According to E.Soubeiran's Nouveau traité de pharmacie théorique et pratique (Paris, Crochard, 1836), allegedly two formulae existed side by side: A simple alcohol-based formula of melissa and the more complex Water of the Carmelites which has no material predominate in the scent profile of the finished product; a true blend. 

During the reign of Louis XIV Eau de Carmes/Carmelite Water competed nose-to-nose with Eau de Reine d'Hongrie, on which I wrote a dedicated historical article HERE. The ladies of the Royal Court used the Carmelite Water as a tonic against the vapours as well as a scented refinement that made living in close quarters with poor plumbing a more comfortable living, to be sure. 

Antagonists copied the recipe and therefore the Carmelites seemed to obtain and succeeded in securing protection of their elixir by royal letters from Louis XIV and then Louis XV and continued to produce it during the French Revolution. In 1831, the last brother Carme yielded the formula to M. Amédée Boyer.

The commercialized form of Carmelite Water/Eau de Carmes, which survives to these days, is therefore called Eau de Carmes Boyer and has stabilized its formula into a specified 14 plants and 9 spices/woods/rhizomes blend. It therefore includes: melissa, angelica, lily of the valley, citron, watercress, marjoram, primrose, sage, rosemary, lavender, artemisia, winter savory, thyme and chamomile as well as coriander, cinnamon, clove, nutmeg, green aniseed, sandalwood, dried angelica roots, dried gentian roots and fennel.  It was instructed to use the tonic water on a drenched sugar cube or as a splash into a glass of water. 

A simple at home recipe for making a melissa cordial (yes, taken internally as well as used as a toilet water on skin and handkerchief) can be found on food.com from where I borrowed it. 

You will need: 

1 air-tight glass jar
1.25 cup vodka
3 tablespoons dried angelica leaves 
3 tablespoons dried lemongrass leaves
1 tablespoon crushed coriander seeds
1 nutmeg cut 
2 tablespoons cloves
1 cinnamon stick

How to:

Put vodka into a glass jar and pour the rest of the ingredients one by one. Cover with the lid, shake and leave in a warm place for 3 weeks. Strain and store in a new glass bottle with a well-closing cap.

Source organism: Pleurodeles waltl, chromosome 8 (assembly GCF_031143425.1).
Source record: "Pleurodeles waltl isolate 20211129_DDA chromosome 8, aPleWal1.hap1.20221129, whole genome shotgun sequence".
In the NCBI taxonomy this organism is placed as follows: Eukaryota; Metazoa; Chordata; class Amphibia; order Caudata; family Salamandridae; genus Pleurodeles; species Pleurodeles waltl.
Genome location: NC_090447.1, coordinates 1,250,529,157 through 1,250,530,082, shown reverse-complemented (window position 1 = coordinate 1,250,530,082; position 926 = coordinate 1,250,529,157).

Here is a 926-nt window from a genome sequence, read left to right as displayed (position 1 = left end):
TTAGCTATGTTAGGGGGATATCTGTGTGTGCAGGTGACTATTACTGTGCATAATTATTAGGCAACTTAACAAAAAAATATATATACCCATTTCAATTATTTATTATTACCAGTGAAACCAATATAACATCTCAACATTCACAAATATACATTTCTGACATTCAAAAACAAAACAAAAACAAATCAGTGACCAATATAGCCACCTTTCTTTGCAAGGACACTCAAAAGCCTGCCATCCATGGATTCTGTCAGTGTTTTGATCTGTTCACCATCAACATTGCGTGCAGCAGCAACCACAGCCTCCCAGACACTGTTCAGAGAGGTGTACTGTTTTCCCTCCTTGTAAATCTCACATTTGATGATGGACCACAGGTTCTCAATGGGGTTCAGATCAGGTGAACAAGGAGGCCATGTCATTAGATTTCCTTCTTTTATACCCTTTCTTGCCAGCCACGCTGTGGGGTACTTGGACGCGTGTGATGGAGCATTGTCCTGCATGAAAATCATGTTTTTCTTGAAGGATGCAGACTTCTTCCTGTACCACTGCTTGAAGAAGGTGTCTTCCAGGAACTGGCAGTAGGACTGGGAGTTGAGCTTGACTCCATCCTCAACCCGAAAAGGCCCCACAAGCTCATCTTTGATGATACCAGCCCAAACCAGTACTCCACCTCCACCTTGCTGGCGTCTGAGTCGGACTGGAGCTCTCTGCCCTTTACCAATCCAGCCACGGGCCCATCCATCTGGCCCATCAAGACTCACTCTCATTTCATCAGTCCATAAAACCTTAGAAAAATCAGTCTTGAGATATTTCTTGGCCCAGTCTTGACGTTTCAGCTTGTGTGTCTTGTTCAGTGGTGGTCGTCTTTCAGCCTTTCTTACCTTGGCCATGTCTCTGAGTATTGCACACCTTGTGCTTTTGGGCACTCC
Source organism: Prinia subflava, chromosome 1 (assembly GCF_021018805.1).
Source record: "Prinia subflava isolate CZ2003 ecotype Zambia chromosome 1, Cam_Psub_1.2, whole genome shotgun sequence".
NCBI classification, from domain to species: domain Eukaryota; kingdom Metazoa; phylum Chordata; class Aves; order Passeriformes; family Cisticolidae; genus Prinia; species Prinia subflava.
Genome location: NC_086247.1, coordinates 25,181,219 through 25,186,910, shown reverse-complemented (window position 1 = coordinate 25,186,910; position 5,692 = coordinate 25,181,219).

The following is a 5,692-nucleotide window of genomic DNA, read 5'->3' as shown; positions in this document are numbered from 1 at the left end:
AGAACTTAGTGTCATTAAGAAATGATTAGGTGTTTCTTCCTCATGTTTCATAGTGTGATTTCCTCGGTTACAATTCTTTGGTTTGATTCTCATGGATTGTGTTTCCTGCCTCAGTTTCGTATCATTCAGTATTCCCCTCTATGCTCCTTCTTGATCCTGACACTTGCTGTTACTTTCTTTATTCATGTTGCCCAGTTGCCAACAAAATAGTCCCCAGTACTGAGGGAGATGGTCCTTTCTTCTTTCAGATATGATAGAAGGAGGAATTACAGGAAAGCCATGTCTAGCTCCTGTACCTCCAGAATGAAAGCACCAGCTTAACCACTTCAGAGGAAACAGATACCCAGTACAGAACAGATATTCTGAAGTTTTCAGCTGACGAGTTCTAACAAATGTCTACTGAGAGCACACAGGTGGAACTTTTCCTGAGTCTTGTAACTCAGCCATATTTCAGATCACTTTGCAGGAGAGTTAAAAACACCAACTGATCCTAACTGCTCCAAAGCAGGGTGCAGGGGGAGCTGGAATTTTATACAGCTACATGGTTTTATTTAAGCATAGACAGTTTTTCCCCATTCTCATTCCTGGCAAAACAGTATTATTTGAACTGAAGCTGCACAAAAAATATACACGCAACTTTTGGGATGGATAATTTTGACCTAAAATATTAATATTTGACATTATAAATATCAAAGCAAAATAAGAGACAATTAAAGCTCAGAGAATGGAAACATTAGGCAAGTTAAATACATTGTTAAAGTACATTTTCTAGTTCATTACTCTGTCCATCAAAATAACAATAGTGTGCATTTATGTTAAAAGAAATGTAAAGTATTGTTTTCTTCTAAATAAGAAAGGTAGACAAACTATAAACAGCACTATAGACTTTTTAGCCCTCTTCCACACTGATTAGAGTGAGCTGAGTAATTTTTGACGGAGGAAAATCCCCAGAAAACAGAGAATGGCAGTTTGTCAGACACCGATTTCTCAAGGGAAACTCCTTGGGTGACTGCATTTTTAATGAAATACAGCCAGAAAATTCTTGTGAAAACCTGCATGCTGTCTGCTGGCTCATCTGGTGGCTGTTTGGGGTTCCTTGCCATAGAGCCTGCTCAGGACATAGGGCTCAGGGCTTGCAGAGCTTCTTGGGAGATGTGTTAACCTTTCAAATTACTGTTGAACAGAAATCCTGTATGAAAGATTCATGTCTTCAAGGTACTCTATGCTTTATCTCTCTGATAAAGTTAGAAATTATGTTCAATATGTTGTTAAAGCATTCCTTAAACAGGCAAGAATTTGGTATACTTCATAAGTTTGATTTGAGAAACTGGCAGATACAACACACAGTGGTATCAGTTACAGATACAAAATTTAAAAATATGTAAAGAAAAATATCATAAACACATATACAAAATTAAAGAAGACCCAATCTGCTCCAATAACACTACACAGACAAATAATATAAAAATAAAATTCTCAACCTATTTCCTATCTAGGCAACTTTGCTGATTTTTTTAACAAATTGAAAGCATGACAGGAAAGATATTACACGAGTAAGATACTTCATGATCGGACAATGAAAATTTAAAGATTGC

A votre santé! 

Find the author's historical articles amassed on: 1001 Past Tales


Elena Vosnaki

Elena Vosnaki is a historian & perfume writer from Greece and a Writer for Fragrantica. She is the founder & editor of Perfume Shrine, one of the most respected independent online publications on perfume. Her writing was recognized at the Fifi Awards for Editorial Excellence in 2009 and in 2011. She is consulted as a fragrance historian & expert, and has been curating fragrance installations at museum exhibits at the Milan Expo 2015 and elsewhere. She also contributes to publications around the world.

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Love it - thank you!

Elena Vosnaki
Elena Vosnaki

Because some people were interested in making the recipe, and also because spring is just around the corner, just when the plant is ready for getting, I thought you might find the following growers, who sell angelica plants, a useful reference.


Drying the leaves should be perfectly easy! Just cut them, wash them under running water, let them dry on a flat surface (like a tray) under a cloth at a dry, warm place for a few days. And they're ready to use.

drugstore classics
drugstore classics

Informative and enjoyable. Thank you, Elena!


I'm sure I will never make it as the ingredients aren't easy to access here! If everything came in a kit, I would. But this was very interesting and fun to read.


Love this! I'm a food & wine fan as well as perfume lover, so this is so fun to read and contemplate making! Now to find the ingredients - I have no idea where to find Angelica leaves ...


Love these historical articles!! Why this potion sounds divinely inspired and might be a tasty cocktail as well as a scent. :) Great article, thanks for posting it.